Usually, when I’m playing out my personal 3-year-old tantrum hammering my fists into the carpet, I’m also usually thinking, “Well damn. A new lesson about life I just learned.” Some lessons I’ve learned on the floor include:

  • Life sometimes isn’t fair and whining about it manifests nothing.
  • In a relationship with someone, professional or personal, you own half the relationship part of the relationship. Sometimes even more than half.
  • Sometimes a risky move doesn’t play out the way you wanted it to.
  • Sometimes playing it safe doesn’t play out the way you wanted it to.

And my personal favorite:

If you try to be someone you’re not, you will always end up on the floor.

Continue reading “When things aren’t so awesome”

The Awesomesauce Equation

Do you know what makes your people awesome?

I’ve talked at length about why it’s important to be able to articulate your particular awesome. Yes, you have one. Trust me on this. Just in case you’ve forgotten, here’s the high level. There are things you’re good at; it’s why you’re awesome.

  • You like doing the things you’re good at because it’s fun for you.
  • People should know what you’re good at; often they don’t.
  • People choose you because you’re good at what they need you to do.
  • You get to DO what you’re good at, so you’re happy.
  • The person who asked for your help/work gets the job done by a happy person.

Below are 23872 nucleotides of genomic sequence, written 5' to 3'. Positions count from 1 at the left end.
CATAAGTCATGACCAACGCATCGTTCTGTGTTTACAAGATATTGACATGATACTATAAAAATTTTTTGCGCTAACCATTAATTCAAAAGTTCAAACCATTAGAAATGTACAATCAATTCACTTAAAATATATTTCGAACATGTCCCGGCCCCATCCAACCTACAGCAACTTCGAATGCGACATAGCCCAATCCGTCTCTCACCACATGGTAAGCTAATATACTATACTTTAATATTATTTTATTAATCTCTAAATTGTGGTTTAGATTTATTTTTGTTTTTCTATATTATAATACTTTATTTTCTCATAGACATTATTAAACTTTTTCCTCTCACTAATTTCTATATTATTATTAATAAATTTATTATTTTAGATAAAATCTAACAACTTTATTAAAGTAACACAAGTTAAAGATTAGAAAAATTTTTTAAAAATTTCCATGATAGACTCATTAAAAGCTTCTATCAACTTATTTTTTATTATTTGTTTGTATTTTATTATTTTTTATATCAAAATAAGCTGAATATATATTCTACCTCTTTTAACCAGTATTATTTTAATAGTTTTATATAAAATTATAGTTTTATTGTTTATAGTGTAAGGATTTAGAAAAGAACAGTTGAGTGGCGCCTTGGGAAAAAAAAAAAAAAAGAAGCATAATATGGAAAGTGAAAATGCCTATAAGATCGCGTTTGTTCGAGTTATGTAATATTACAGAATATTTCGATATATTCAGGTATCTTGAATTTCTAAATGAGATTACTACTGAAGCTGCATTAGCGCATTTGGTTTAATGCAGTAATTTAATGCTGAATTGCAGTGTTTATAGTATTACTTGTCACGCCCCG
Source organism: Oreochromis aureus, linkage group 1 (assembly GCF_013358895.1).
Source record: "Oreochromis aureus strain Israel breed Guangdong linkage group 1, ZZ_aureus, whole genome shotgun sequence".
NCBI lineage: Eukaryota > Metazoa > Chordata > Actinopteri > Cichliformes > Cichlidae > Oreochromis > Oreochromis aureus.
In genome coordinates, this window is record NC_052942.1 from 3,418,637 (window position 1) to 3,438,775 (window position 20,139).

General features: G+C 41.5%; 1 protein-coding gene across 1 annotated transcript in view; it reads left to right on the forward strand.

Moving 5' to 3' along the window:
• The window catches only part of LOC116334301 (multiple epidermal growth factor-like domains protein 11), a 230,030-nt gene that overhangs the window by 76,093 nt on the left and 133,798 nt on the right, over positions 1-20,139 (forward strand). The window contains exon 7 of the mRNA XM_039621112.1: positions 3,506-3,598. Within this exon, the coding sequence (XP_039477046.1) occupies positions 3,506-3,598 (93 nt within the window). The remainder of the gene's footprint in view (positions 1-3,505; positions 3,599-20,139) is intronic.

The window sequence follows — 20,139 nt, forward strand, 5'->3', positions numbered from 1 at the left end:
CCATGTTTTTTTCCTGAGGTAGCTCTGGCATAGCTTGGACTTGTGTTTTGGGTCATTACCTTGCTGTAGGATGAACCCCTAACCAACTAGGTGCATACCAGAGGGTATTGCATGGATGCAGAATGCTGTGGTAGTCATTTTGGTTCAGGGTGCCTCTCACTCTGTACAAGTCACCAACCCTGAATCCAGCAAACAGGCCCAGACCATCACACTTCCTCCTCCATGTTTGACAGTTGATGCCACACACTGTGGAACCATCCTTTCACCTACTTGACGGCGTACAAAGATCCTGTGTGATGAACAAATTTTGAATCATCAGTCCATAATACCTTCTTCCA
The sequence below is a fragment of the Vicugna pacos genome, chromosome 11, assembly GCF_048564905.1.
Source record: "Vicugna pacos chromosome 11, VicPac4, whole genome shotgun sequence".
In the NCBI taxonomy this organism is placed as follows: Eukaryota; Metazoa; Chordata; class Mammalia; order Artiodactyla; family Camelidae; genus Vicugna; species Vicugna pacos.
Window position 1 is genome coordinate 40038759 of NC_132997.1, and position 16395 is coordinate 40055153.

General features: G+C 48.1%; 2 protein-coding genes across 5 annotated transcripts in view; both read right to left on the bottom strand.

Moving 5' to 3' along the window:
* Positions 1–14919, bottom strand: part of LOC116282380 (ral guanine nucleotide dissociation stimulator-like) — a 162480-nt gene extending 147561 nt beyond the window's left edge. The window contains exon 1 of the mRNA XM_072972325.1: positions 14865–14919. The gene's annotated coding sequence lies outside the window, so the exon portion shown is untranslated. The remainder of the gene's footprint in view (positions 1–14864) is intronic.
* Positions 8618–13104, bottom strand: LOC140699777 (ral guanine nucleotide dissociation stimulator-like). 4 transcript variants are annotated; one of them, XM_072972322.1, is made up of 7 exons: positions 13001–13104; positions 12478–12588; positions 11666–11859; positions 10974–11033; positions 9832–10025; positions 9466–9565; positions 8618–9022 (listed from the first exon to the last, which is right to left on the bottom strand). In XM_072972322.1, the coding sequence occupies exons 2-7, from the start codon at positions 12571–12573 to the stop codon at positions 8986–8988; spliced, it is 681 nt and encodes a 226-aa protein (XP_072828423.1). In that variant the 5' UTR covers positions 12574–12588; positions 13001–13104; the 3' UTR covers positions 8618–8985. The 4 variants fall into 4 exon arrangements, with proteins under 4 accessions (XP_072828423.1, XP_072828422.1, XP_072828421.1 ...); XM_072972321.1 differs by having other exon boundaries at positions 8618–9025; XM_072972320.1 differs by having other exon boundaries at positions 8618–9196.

• Bottom line – everyone wins.

Simple right?

Value + delivered value = Everyone wins.

I know, it’s never that simple. That’s why, at this very moment, I’m sitting in an airport lounge about to hop on a LOOOONG flight to Singapore to chat with a room full of formidable folks about why they’re awesome. Continue reading “The Awesomesauce Equation”

You did good.

I don’t know about the rest of you, but I’m a bit overwhelmed with all the destruction so close to home. We’ve had four (or is it five now?) major hurricanes drowning or demolishing everything in their paths, another lunatic with a gun, and now friends who have lost their homes in the Northern California wildfires. Don’t get me started with #45. While I’m not suffering like those directly impacted by these horrific events, the hurt (and sometimes anger) I feel for them is forming a permanent crease in my brow. More importantly, I can feel the negative tenor of these events spilling over into my day to day life.

This angry, frustrated, sad, worried, overwhelmed, and powerless person is not who I am.

I strive to be the eternal optimist with a healthy dash of practicality.

I’m the person you sit next to when you have a kernel of a good idea because I’ll listen, cheer you on, and banish any self-doubt, so you can make something incredible happen. Better yet, I’ll help you make your idea into something even better than you thought it might be.

I’m the person who’ll hear what you’re trying to accomplish and identify someone in my network who might be able to manifest your dreams. (Y’all are awesome friends by the way.)

I’m the person who’ll pour a large glass of rose (or whatever your beverage of choice) and empathise with you about how your current project makes you feel lonely, exhilarated, like you’re not good enough, empowered, and any other dramatic word you can come up with.

Current events have been making is hard for me to be me. I decided to do something about it. I thought I’d share what I’m doing in case you were interested in joining in.

I’m spreading awesome wherever I can. Make someone else feel great about themselves. Make them feel like they matter, if only for a moment.

How on earth can you do that? Let me give you an example from the person who reminded me of this simple and powerful act.